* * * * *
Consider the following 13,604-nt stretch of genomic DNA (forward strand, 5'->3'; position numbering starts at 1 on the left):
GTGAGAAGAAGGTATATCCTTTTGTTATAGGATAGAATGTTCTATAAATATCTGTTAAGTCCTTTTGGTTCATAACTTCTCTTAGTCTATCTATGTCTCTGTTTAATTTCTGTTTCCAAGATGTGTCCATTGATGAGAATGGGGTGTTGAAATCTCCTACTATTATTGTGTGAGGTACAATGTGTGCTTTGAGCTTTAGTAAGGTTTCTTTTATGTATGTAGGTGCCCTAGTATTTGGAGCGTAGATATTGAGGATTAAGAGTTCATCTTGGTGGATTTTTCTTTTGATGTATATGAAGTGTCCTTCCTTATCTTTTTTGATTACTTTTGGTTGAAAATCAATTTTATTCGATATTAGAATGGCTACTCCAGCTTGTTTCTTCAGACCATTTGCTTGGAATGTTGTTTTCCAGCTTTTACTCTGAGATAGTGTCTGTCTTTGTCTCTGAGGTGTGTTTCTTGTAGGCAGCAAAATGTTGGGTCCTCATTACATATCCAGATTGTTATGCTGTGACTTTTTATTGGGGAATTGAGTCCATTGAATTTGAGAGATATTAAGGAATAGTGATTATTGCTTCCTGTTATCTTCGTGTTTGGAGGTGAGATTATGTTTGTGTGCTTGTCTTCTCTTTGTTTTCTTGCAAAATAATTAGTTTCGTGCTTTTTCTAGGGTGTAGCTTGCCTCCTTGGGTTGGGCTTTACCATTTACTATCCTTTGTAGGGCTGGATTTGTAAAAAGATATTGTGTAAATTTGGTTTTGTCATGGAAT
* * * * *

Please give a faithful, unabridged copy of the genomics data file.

Consider the following 13,604-nt stretch of genomic DNA (forward strand, 5'->3'; position numbering starts at 1 on the left):
GTGAGAAGAAGGTATATCCTTTTGTTATAGGATAGAATGTTCTATAAATATCTGTTAAGTCCTTTTGGTTCATAACTTCTCTTAGTCTATCTATGTCTCTGTTTAATTTCTGTTTCCAAGATGTGTCCATTGATGAGAATGGGGTGTTGAAATCTCCTACTATTATTGTGTGAGGTACAATGTGTGCTTTGAGCTTTAGTAAGGTTTCTTTTATGTATGTAGGTGCCCTAGTATTTGGAGCGTAGATATTGAGGATTAAGAGTTCATCTTGGTGGATTTTTCTTTTGATGTATATGAAGTGTCCTTCCTTATCTTTTTTGATTACTTTTGGTTGAAAATCAATTTTATTCGATATTAGAATGGCTACTCCAGCTTGTTTCTTCAGACCATTTGCTTGGAATGTTGTTTTCCAGCTTTTACTCTGAGATAGTGTCTGTCTTTGTCTCTGAGGTGTGTTTCTTGTAGGCAGCAAAATGTTGGGTCCTCATTACATATCCAGATTGTTATGCTGTGACTTTTTATTGGGGAATTGAGTCCATTGAATTTGAGAGATATTAAGGAATAGTGATTATTGCTTCCTGTTATCTTCGTGTTTGGAGGTGAGATTATGTTTGTGTGCTTGTCTTCTCTTTGTTTTCTTGCAAAATAATTAGTTTCGTGCTTTTTCTAGGGTGTAGCTTGCCTCCTTGGGTTGGGCTTTACCATTTACTATCCTTTGTAGGGCTGGATTTGTAAAAAGATATTGTGTAAATTTGGTTTTGTCATGGAAT